Hi all. I'm in Beaver Falls, PA, home of Geneva College and my home for the next five weeks. I love it here. It is a way to retreat from the world and do some things that I love to do constantly. I look forward to doing some blogging for you all to let you know what life is like as a new staff trainer. Obviously, it's as much for the history (I mean, you see, almost 5 years of blogging… it's my life there!) as it is for you, but if you enjoy it, great!
We've spent the most of the last couple days getting things ready for the new staff to come to campus – lots of unpacking, arranging, food purchasing, packet creating, etc, etc. I love the folks up here. What I enjoy the most is that the support staff I'm working with (Kelly, Austina, Matt, KTT, Lindsey, and Beth) are all folks I've known basically since I joined staff, so I feel really comfortable.
I'm also the youngin' of the group at 23… and, if I suppose right, the youngin' by a good 2 years. Which is great. I'm so rarely the youngest of a group, that when it comes, I can use it a chance to grow (…and get picked on. But, y'know, it happens).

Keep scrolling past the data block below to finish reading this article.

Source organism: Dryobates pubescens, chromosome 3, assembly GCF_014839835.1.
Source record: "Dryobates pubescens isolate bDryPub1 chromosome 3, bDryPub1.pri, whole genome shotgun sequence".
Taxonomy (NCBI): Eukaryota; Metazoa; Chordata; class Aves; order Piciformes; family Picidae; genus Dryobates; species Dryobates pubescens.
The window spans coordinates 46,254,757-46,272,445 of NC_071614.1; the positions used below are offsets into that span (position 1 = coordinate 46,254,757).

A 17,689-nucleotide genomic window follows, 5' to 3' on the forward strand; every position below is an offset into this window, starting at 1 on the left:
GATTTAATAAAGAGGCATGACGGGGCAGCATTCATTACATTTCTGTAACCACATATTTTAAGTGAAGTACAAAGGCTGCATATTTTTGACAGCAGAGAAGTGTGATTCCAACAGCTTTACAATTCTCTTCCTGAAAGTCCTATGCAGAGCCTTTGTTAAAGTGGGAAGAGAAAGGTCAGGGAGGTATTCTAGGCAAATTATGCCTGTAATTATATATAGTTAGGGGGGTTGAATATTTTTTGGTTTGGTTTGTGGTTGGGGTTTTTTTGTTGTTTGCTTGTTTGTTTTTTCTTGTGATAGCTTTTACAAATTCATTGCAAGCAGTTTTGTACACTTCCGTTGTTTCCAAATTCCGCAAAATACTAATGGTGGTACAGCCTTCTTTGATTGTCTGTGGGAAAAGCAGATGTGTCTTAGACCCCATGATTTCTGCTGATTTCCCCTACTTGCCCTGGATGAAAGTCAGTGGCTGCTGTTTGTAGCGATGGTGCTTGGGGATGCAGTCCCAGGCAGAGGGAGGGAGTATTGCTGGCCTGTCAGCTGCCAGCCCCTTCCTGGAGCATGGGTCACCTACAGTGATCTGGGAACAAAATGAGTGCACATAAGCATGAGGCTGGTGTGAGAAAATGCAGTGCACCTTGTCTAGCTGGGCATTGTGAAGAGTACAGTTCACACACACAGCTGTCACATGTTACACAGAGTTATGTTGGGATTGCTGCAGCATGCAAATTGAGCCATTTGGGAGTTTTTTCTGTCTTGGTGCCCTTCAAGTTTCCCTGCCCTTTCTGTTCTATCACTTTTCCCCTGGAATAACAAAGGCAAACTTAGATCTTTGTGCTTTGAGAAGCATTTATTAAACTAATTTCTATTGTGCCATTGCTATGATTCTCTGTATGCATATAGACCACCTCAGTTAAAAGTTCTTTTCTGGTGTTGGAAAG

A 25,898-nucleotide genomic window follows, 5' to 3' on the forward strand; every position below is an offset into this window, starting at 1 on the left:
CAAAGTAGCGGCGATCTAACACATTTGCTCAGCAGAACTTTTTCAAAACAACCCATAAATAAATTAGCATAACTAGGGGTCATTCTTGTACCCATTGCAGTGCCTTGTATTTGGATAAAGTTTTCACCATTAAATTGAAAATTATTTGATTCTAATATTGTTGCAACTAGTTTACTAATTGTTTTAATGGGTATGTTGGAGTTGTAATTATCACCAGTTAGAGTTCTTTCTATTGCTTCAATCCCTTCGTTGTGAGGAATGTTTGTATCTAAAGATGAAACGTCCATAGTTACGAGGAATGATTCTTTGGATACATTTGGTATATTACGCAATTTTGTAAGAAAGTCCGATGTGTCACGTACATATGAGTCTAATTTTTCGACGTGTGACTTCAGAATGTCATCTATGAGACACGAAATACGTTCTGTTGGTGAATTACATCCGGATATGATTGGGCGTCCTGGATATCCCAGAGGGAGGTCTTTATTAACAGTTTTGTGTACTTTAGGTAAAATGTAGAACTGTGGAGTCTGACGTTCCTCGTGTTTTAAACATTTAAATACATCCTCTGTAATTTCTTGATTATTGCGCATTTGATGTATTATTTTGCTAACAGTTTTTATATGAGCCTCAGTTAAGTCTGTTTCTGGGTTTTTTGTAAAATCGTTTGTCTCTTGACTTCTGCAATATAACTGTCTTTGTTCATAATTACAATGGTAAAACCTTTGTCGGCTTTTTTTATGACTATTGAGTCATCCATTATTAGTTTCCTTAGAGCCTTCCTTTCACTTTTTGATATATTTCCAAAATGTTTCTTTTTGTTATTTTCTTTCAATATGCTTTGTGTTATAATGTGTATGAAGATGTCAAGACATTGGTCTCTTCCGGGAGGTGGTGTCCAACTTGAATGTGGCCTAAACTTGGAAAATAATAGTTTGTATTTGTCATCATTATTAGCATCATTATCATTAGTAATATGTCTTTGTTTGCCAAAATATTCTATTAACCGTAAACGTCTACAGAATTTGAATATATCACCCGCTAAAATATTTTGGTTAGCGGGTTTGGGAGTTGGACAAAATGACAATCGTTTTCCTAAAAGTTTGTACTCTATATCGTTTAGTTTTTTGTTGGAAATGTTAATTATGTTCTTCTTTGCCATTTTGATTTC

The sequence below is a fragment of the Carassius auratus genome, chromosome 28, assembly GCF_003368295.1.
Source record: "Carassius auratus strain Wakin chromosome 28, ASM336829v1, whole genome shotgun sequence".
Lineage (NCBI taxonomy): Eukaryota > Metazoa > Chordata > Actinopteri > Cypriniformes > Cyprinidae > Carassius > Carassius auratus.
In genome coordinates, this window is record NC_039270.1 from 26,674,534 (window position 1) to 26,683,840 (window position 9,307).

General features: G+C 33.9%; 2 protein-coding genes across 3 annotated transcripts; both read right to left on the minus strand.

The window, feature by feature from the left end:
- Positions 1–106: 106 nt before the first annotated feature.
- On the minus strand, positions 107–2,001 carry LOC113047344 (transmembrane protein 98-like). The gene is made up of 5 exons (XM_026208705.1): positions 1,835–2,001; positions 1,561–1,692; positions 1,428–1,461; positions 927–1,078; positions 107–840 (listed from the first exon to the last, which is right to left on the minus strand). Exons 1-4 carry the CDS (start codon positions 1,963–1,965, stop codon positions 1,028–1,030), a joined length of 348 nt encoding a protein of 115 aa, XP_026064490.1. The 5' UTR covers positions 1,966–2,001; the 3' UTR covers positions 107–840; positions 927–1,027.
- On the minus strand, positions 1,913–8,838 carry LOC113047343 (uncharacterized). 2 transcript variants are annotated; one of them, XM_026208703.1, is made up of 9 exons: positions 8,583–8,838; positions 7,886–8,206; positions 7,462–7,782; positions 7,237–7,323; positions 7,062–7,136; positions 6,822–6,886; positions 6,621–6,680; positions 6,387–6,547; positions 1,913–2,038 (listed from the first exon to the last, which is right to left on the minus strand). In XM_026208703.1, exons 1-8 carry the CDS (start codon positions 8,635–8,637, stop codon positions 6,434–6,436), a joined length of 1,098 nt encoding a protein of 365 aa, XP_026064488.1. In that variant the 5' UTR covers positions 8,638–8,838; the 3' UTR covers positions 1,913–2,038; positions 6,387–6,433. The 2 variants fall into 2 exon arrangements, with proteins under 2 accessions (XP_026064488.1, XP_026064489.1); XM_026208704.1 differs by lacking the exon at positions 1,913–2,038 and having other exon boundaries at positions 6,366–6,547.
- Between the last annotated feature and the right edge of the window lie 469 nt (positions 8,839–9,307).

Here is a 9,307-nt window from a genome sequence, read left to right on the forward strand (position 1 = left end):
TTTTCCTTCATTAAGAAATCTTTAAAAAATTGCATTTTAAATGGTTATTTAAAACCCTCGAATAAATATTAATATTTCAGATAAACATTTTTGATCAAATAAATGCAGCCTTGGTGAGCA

In case I didn't tell you, one of my big goals for this summer and my spiritual life is to become more disciplined. That is to say I desire to work in the foundations of developing a good spiritual life and making it more consistent. The seminal book on the topic is Richard J. Foster's "Celebration of Discipline". I got back into reading it again today, and started on "The Discipline of Prayer". I was so intrigued by the first even few sentences:
Of all the Spirtual Disciplines prayer is the most central because it ushers us into perpetual communion with the Father… Prayer is the central avenue God uses to transform us. If we are unwilling to change, we will abandon prayer as a noticeable characteristic of our lives… In prayer, real prayer, we begin to think God's thoughts after him: to desire the things he desires, to love the things he loves, to will the things he wills.
As I grow older and continue to take a walk in faith, I'm constantly humbled how simple words, often repeated to me, but nuanced differently, will create a new plane of understanding of who God is and what He means to me and all of us. This, I suppose, is the hallmark of growth – you look at the same thing deeper and differently.